Local voters could be deciding some changes to the Petersburg borough charter this fall. Petersburg’s borough assembly has started a discussion about possible charter changes that could impact sales and property tax rate decisions, membership on the planning and zoning commission and other areas.
The borough charter was drafted by a committee of area residents and ratified by voters with the creation of the borough in 2013. A charter is essentially a constitution outlining the powers of the local government and how that government functions. Any changes to that document require approval of borough voters.
“So are we starting to and I believe this the start of the process is compiling a list of charter changes that we want for the 2017?” asked Mayor Mark Jensen at a meeting Monday.
“We are,” responded borough clerk Debbie Thompson. “And so any department heads or whoever that had things that they saw that they thought might need to be changed they’re getting that information to me. We’re trying to just write something up just for you guys to look and then you can direct us as to what changes you want to be put in ordinance form so we can get that started in order to get anything on the ballot.”
Borough staff prepared some possible changes for consideration. One would give the assembly the power to change sales taxes by ordinance, instead of sending the issue to a vote of the public. Another would be to remove the 10 mil cap on property taxes and allow the assembly to grant tax exemptions, instead of voters.
Another change would help with a possible transfer of the state dock on Kupreanof to the city of Kupreanof. That would allow the assembly to decide which powers or services could be extended in portions of the borough.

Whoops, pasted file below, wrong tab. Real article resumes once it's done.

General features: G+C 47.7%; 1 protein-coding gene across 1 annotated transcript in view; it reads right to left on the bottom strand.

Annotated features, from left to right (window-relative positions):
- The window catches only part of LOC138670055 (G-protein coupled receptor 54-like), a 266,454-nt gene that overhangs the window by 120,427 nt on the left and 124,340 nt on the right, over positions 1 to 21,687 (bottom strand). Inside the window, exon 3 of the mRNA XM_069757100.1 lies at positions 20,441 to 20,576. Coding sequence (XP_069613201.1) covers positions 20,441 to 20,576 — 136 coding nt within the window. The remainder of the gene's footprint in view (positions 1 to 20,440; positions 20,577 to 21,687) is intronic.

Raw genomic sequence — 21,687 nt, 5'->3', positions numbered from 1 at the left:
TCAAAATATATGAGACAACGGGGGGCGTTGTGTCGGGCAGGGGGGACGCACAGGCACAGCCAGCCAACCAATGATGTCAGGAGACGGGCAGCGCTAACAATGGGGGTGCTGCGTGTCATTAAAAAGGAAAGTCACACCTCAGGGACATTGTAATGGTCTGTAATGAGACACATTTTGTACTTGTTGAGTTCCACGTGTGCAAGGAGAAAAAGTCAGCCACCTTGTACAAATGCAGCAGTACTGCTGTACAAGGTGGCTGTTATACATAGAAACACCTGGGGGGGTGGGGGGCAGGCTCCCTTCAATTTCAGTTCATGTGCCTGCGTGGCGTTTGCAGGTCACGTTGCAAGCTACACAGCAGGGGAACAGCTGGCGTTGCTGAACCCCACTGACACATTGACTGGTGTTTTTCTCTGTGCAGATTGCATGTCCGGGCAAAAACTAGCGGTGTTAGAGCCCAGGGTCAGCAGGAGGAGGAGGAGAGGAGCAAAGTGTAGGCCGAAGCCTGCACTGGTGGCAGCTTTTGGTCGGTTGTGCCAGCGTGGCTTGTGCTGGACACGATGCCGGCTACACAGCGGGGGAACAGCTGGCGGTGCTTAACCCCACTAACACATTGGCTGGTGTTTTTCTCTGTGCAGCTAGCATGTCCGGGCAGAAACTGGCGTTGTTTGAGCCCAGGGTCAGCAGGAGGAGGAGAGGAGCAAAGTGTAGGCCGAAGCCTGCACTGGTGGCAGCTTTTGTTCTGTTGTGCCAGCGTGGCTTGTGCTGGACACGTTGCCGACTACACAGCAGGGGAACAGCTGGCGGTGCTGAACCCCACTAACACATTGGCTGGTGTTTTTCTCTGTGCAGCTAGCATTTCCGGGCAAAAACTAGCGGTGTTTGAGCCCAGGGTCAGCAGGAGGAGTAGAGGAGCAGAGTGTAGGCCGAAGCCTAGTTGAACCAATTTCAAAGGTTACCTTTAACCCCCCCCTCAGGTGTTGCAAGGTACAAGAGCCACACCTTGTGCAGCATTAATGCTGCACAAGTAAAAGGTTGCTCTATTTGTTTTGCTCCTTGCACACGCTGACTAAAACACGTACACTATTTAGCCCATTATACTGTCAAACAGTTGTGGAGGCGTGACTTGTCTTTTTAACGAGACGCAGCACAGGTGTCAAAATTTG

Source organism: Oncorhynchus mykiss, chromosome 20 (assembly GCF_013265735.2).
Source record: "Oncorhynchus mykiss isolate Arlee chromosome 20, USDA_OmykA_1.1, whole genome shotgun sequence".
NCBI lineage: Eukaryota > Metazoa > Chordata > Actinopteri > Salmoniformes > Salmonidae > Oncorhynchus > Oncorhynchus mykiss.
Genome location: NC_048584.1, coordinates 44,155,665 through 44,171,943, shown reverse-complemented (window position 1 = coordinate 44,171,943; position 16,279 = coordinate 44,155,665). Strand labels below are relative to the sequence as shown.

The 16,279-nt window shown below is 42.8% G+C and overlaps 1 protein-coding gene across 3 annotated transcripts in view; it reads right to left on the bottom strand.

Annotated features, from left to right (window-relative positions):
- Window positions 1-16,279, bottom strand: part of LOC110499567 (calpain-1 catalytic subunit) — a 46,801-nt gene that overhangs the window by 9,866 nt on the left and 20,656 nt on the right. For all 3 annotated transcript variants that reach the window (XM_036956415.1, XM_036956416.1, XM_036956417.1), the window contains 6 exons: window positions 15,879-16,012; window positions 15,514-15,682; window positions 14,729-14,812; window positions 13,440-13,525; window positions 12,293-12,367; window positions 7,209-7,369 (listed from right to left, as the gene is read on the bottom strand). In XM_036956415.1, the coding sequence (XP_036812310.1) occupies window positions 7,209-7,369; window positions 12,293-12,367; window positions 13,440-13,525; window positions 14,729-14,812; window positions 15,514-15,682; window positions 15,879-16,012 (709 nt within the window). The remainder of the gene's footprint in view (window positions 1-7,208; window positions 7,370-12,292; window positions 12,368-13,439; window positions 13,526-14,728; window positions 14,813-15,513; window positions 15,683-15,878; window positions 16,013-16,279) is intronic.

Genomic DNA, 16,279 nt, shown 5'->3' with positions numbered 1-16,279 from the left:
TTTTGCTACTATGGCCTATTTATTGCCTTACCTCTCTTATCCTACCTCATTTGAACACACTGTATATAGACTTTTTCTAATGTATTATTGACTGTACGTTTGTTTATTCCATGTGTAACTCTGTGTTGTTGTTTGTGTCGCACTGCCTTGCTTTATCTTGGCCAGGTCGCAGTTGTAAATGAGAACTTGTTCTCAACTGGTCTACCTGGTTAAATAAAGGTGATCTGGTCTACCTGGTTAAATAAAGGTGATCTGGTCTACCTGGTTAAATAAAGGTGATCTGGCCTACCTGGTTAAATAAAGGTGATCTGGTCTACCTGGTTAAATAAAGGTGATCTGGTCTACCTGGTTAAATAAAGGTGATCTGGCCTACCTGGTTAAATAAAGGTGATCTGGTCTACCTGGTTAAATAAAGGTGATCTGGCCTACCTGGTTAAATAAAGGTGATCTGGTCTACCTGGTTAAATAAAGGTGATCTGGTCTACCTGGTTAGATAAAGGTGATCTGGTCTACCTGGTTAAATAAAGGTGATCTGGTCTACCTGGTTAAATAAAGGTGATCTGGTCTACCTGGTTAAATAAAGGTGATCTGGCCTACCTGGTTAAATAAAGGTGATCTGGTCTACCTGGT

Another change would have positions on the planning and zoning commission filled by assembly appointment rather than election.
Yet another would do away with a section of the charter than recognizes the Thomas Bay Power Authority, a joint organization of Wrangell and Petersburg that is defunct.
The mayor and assembly were opposed to some of the proposed amendments.
Nancy Strand wanted to stick with an elected planning and zoning commission. She pointed out that the assembly appoints people anyway to fill vacant seats if no one runs for those spots. “If we wanted to appoint everyone for the membership we just have to wait until they don’t show up to be voted on,” Strand said. “So we should continue with them being elected.”
Borough manager Steve Giesbrecht asked for assembly direction on and gave some examples of some tax issues that could go fall in the assembly’s lap instead of going to voters. “What we need from a staff perspective is do you wanna go fight this battle on any of these? You know we’ve had this discussion numerous times about senior citizens exemption. You know we don’t do point-of-sale sales tax here.”
Local voters have supported few proposed changes to sales taxes in recent elections and some proposals have been voted down overwhelmingly.
Assembly members generally did not support taking sales tax decisions away from voters but did think they needed to look further at some tax exemptions and limits. The assembly may hold a special meeting to pour through possible charter changes.
Earlier in the meeting local resident John Murgas opposed the changes that were suggested, especially the ones put decisions in the hands of the assembly instead of voters. “That’s a lot of authority given to seven people only that’s presently given to the general public by ballot. In the past few years there have been multiple issues that the then city council majority favored but were overwhelmingly defeated by public vote. I think you have a good democratic system as is. Please do not diminish it.”
The assembly will consider three readings of ordinance for any proposed charter amendments. Those proposals have to start assembly review no later than May 15 to make it on this year’s ballot.